Patients being treated in chairs, staff in tears and an 18-hour wait for transfer from an ambulance.
These are some of the extreme pressures experienced by the Royal Glamorgan Hospital's emergency department.
Dr Amanda Farrow was called in early to a recent shift at the site serving much of the south Wales valleys because the nurse in charge felt it was "unsafe".
On arrival, the number of patients awaiting beds was far higher than trollies available.
Meanwhile, six ambulances were queuing outside, unable to hand over their patients and, as a result, also unable to respond to other emergency calls.
Dr Farrow, the lead consultant at the A&E department of the hospital near Llantrisant, Rhondda Cynon Taf, said: "She has never rung me before so I know when I get that phone call that I just need to get up and come in.
"We have 16 trolleys and we had 28 patients waiting for beds in the morning. Our resuscitation room was full and we had some very, very sick patients that all arrived at a similar time.
"Patients who are not on trollies are obviously sat in chairs, which is not a good experience. We also have a finite number of chairs in the clinical space.
"A number of members of staff were in tears."
The knock-on effect was soon felt outside the hospital's front door, with ambulances stacking up outside.
As a result the ambulance service was struggling to respond to urgent 999 calls in the community.
"In extreme cases the department can receive an immediate release request, calling on them to admit a patient and release the ambulance as soon as possible to attend an extremely urgent call," said Dr Farrow.
"Yesterday during my shift we had two calls for an immediate release, because there was an unwell baby and there was a lady in labour."
"[With] the first one we did manage to bring the patient in, with a view to getting one of our patients out, But the [call] later in the day we were unable to accommodate."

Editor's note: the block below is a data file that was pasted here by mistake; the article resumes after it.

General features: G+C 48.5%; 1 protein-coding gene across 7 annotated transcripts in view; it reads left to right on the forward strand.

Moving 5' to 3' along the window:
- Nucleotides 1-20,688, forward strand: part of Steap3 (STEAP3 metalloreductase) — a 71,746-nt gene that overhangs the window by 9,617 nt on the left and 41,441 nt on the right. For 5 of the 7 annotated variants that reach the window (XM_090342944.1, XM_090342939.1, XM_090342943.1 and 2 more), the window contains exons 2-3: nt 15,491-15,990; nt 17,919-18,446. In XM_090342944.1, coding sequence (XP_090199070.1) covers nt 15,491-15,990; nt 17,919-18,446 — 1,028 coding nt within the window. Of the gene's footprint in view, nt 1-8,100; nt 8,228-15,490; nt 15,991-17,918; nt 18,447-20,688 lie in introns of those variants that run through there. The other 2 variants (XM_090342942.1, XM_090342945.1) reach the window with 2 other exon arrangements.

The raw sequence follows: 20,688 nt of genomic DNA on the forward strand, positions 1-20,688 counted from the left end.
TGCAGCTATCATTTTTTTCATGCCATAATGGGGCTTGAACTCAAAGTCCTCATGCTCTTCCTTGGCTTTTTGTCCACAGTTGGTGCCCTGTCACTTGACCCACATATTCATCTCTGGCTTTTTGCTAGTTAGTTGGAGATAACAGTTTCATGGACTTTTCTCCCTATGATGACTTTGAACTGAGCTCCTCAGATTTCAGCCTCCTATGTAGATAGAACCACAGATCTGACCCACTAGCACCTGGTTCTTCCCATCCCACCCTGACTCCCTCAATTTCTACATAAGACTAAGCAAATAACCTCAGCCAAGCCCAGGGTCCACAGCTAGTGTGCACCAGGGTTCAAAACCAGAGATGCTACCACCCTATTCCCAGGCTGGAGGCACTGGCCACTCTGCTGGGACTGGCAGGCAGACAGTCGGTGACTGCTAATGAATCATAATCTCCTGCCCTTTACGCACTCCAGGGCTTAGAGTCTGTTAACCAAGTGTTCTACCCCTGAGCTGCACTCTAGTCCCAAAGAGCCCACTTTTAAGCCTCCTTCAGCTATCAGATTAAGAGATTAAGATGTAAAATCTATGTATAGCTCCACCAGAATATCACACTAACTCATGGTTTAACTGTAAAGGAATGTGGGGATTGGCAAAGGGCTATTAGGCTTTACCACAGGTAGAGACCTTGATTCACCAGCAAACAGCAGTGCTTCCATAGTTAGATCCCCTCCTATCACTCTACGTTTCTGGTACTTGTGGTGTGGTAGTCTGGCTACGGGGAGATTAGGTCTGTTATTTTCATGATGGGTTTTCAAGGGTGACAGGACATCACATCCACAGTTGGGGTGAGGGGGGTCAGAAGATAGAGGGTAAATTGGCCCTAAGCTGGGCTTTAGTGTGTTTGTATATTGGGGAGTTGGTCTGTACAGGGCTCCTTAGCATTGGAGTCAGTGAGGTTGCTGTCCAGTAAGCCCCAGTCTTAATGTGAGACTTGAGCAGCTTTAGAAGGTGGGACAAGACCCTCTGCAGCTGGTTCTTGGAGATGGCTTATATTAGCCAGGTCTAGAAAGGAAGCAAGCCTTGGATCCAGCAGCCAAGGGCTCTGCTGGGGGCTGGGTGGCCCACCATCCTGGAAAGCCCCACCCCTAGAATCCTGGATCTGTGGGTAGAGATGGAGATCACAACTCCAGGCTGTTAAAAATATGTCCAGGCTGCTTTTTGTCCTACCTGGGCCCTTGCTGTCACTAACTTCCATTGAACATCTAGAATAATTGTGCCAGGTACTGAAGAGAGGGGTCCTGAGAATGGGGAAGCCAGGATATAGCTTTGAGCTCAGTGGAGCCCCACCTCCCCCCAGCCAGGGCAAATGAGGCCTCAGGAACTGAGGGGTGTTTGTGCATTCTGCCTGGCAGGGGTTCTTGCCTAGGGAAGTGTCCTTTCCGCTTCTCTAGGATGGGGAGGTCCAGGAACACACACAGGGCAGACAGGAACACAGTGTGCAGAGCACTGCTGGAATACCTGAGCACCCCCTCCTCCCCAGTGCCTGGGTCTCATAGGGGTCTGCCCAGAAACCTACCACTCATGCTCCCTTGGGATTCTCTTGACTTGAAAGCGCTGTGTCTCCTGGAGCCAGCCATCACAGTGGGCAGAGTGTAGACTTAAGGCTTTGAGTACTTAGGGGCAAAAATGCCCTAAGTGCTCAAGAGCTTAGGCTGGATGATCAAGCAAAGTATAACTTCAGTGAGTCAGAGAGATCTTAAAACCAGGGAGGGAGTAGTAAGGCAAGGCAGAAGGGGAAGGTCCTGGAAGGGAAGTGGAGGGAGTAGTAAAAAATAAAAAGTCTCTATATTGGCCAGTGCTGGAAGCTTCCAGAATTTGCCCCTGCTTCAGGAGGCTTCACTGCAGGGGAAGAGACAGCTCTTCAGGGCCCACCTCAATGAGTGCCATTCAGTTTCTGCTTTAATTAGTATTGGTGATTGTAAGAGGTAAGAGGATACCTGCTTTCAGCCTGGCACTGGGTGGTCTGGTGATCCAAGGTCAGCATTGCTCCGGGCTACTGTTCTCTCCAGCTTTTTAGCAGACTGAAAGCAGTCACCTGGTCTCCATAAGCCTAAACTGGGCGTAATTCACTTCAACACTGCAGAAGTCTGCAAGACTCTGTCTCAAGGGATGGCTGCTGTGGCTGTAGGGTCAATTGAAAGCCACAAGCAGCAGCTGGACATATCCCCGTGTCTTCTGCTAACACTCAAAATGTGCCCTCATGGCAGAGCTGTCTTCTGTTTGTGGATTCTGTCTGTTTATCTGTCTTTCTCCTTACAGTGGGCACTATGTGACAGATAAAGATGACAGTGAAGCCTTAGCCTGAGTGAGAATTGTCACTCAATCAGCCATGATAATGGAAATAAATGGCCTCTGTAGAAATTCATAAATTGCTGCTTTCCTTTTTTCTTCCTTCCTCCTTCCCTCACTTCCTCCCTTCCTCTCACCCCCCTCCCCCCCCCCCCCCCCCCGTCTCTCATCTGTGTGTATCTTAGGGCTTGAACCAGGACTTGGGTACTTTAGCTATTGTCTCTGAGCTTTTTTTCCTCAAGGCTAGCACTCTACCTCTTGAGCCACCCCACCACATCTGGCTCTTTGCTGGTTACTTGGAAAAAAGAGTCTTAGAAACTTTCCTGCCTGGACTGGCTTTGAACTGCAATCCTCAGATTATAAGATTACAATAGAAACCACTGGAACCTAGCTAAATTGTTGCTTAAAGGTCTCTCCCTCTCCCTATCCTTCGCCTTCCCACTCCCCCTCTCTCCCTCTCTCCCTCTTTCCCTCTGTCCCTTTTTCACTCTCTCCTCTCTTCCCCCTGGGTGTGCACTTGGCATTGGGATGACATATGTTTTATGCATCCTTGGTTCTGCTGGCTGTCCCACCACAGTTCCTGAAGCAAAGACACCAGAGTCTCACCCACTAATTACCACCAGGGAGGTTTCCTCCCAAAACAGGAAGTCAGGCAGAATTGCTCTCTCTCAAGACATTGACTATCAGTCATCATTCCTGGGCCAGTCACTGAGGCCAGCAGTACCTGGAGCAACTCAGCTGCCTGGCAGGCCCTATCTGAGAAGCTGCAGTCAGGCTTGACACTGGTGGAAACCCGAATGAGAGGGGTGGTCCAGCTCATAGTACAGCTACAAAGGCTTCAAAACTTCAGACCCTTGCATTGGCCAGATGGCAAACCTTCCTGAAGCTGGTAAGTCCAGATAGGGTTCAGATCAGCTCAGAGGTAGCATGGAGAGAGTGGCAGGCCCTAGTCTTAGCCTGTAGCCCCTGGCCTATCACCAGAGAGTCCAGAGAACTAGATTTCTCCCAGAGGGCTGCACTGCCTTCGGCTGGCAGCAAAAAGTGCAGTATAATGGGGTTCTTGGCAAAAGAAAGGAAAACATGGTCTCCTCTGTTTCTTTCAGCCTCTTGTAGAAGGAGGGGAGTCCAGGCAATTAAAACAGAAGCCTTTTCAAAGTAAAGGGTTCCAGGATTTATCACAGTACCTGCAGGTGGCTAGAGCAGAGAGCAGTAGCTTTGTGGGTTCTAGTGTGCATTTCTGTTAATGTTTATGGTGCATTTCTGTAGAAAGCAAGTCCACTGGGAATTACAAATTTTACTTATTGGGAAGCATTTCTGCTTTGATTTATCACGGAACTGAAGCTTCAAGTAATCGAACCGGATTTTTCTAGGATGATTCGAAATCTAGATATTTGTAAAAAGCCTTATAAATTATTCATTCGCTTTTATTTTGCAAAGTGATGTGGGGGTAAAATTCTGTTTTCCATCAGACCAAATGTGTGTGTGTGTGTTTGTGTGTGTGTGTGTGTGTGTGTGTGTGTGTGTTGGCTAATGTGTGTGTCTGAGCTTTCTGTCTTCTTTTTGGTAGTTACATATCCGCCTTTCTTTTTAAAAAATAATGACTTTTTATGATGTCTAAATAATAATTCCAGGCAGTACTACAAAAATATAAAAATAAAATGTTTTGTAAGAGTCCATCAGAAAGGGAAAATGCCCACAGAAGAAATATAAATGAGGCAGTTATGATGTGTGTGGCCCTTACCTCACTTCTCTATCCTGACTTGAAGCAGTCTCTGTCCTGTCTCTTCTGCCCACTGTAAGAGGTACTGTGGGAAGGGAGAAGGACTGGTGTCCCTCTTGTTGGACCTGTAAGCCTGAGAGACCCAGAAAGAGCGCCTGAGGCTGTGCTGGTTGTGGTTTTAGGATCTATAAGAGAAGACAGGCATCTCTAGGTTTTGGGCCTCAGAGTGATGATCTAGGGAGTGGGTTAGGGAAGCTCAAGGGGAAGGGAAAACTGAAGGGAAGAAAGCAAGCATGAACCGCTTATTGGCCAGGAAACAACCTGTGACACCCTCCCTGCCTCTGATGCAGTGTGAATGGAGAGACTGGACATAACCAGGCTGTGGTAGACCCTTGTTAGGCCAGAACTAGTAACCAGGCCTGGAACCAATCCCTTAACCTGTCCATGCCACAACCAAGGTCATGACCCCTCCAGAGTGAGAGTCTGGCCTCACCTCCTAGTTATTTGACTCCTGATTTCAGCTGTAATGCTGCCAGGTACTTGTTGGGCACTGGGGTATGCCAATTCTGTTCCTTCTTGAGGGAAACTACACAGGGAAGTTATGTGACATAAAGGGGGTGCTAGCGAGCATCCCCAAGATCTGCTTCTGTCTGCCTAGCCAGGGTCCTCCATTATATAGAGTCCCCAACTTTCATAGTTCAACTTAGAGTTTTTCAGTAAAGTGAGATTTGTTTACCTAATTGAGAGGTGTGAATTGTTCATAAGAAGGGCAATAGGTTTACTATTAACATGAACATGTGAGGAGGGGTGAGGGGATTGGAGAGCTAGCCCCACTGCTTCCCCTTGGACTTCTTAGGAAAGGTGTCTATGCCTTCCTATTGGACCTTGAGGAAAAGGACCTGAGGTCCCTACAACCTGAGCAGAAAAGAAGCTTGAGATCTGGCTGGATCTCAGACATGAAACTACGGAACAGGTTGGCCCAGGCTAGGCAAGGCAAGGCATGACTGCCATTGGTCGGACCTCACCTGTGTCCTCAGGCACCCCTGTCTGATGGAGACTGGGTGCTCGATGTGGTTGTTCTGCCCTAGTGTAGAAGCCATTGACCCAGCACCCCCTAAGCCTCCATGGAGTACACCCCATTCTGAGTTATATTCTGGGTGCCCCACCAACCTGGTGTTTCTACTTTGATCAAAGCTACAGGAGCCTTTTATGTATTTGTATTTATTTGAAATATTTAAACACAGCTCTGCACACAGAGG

She continued: "It is a lot of responsibility for the staff - none of us wants to be making these decisions. We're all doing our best and there is concern around the impact this is having on staff because that does cause moral injury.
"It's not just patients arriving in the ambulance. The majority of our patients actually self-present to the hospital.
"We are having to pull them out of the boot of cars, they're coming by fire engine, with the police. We have to try and find somewhere to manage that and it's just a constant challenge."
'System is broken'
In September, Keith Royles, 85, broke his hip and was forced to wait seven hours for an ambulance, and then had to wait outside the hospital until the early hours of the morning.
His daughter Tina Royles told BBC Radio Wales Breakfast that her parents were "horrified".
"My parents put their whole lives into nursing and they're quite disgusted, they understand the pressures on the NHS staff, but the system is broken.
She said as a former police officer she knows how busy A&E gets, but it was never like it is now.
Despite the long wait, Ms Royles said the staff who looked after her dad were amazing.
Lee Brooks, executive director of operations at the Welsh Ambulance Service, said he was deeply sorry about Mr Royles' experience, describing the seven-hour wait as unacceptable.
"It will take a system-wide effort to resolve a system-wide issue and we continue to play our part to alleviate the pressure by treating more patients over the phone and at home and referring them to more appropriate areas of the NHS, negating the need for a trip to the emergency department."
Highest level of alert
Dr Farrow stressed that being "supportive to all of our staff" is extremely important to the department.
"We're a very close-knit team and we do try, at the end of the shift, [to] go around and chat to the staff just to make sure that everyone's OK," she said.
During the shift, the department was escalated to its highest level of alert - level 4/20 - meaning staff from across departments worked together to try to free up beds on the wards to ease the pressure in A&E.
This resulted in a decision to open dozens of beds as part of "surge capacity", including opening an unused ward. This in itself was difficult due to staff shortages.
There is also a dedicated team who try to identify patients, who, given the right care and support might be able to leave without being admitted.
Gladly by the next morning the situation had stabilised.
"We had good supportive response from the rest of the sites... so this morning it's really quite pleasant which is a change but yesterday was extremely challenging."
But Dr Farrow said she worried about what lies ahead this winter as a result of staff shortages, the potential re-emergence of respiratory viruses like flu and the added demand of chronically ill patients who may have stayed away during Covid coming back into the system.
"It is quite scary to be honest.
"I think every winter in recent years has been challenging and I think we're fearful this is going to be even worse."